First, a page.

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By Elesha George

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The Antigua and Barbuda Bar Association (ABBA) has been asked to review a draft Bill which proposes to change how criminal cases will be heard.

If it becomes law, the Bill would eliminate the need for a jury to deliberate on a case.

Attorney General Steadroy Benjamin has confirmed the existence of the draft Bill and is expected to divulge the details of what it is intended to accomplish at a later date.

President of the ABBA, Lenworth Johnson, told Observer that the association has received the Bill from the Attorney General’s Office and is expected to discuss the possibility of implementing it after careful review and consideration.

They must consider its efficacy and how it may affect a trial, among other things.

Observer understands the Bill is seen as a possible solution to allow the court to resume hearing cases that usually require jurors to sit in. These types of cases were suspended after the nationwide lockdown in March due to detection of Covid-19.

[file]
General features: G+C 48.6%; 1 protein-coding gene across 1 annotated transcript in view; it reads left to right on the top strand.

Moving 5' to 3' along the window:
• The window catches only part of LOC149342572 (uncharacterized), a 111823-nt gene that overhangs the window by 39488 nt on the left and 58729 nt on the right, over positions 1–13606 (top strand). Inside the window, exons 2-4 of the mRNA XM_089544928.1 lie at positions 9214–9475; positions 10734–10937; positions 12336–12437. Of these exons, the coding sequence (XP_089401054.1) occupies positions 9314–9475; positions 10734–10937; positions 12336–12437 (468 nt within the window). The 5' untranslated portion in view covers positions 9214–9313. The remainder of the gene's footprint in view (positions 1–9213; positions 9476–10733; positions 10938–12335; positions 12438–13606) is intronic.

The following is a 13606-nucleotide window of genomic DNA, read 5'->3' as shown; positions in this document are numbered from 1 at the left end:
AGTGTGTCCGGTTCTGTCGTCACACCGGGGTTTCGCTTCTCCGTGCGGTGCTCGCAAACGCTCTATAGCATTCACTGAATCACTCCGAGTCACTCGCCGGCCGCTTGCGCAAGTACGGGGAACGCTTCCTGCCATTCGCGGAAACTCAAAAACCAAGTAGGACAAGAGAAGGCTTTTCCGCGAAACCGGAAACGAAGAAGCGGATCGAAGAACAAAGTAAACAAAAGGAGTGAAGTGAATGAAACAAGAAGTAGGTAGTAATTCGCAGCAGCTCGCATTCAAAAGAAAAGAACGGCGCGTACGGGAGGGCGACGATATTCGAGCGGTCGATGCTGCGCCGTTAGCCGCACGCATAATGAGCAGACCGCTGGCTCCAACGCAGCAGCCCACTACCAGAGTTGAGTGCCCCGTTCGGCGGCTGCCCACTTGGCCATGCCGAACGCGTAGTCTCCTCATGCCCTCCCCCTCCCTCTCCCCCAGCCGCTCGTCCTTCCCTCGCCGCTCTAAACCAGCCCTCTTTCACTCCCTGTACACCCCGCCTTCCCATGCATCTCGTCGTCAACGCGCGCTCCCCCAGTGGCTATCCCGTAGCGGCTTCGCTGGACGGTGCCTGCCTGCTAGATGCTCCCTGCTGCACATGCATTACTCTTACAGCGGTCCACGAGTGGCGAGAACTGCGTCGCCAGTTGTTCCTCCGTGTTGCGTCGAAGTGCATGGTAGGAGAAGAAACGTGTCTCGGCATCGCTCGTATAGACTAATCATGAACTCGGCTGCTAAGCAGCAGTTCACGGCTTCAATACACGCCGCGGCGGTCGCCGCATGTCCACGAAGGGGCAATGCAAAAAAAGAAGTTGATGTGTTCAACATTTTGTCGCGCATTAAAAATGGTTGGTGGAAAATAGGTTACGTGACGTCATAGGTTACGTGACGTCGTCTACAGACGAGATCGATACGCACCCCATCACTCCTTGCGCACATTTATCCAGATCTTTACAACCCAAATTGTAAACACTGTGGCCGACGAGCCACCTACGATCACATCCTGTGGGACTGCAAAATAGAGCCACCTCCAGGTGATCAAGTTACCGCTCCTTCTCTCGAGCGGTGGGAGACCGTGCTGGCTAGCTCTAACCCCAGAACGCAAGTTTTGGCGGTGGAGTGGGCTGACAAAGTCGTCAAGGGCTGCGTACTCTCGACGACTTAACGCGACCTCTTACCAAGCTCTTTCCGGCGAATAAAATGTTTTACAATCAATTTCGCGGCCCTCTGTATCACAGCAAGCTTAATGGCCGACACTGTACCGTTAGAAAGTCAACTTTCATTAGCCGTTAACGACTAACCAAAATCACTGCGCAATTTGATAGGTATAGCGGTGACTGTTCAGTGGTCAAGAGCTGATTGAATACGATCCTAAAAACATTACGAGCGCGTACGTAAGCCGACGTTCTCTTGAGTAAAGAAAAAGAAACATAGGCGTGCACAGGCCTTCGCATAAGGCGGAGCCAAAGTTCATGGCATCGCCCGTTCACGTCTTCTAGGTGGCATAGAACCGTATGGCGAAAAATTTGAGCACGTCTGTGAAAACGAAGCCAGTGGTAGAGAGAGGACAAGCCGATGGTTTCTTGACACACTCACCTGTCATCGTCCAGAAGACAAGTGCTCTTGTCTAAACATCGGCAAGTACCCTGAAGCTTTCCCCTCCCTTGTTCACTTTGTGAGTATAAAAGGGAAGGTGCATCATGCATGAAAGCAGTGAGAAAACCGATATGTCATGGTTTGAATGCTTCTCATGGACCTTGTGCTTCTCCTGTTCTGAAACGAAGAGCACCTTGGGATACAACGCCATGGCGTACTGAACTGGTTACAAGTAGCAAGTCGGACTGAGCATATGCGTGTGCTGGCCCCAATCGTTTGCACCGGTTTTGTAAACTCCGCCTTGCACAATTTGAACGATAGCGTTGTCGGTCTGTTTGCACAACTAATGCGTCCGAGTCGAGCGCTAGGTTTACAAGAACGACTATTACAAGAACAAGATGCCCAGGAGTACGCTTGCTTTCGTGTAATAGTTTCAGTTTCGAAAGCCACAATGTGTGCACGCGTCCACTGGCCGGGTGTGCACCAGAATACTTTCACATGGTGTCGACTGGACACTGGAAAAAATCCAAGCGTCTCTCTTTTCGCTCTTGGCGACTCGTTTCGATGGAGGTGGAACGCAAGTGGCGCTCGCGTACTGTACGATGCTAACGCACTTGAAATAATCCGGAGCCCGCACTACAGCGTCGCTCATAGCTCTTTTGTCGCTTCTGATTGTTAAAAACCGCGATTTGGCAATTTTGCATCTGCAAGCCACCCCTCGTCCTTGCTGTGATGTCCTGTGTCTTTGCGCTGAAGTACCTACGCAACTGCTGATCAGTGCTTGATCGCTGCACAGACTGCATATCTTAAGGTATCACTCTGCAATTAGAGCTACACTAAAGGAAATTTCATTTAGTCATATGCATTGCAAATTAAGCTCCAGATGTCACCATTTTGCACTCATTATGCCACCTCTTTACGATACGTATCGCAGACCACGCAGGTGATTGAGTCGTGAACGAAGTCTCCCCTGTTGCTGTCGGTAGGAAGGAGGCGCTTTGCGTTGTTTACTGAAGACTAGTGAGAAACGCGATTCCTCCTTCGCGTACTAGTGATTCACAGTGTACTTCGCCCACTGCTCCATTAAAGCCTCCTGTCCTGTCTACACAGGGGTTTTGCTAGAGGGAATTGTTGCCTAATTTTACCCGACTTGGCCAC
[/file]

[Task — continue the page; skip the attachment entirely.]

On Sunday, Attorney General and Minister of Legal Affairs of Barbados, Dale Marshall, also announced that such a process was being considered for that country.

He told Barbados Today that his ministry was awaiting further dialogue with members of the Bench and Bar on the possibility of implementing judge alone trials in Barbados.

A landmark trial took place in July 2020, when the Judicial College of Victoria in Australia became the first to hold judge-only trials as a way to continue hearing cases amid the Covid-19 pandemic.

They temporarily suspended the requirement for 12 jurors to sit and hear evidence and later put forward a verdict, to instead rely on the decision of the presiding judge.

However, the new type of trial isn’t automatic. The college has produced two resources to assist judges and practitioners in navigating this new process – the judge alone trial applications and judge alone trial proceedings.

The judge alone trial applications reviews the legislative amendments that regulate when a judge alone trial may be held, and highlights the relevant factors a court must consider in determining whether or not to grant a trial by judge alone.

Meanwhile, the judge alone trial proceedings examines the legislation on the running of a judge alone trial, and issues concerning adequacy of reasons, directions and warnings, and judicial practice in the conduct of a criminal judge alone trial.

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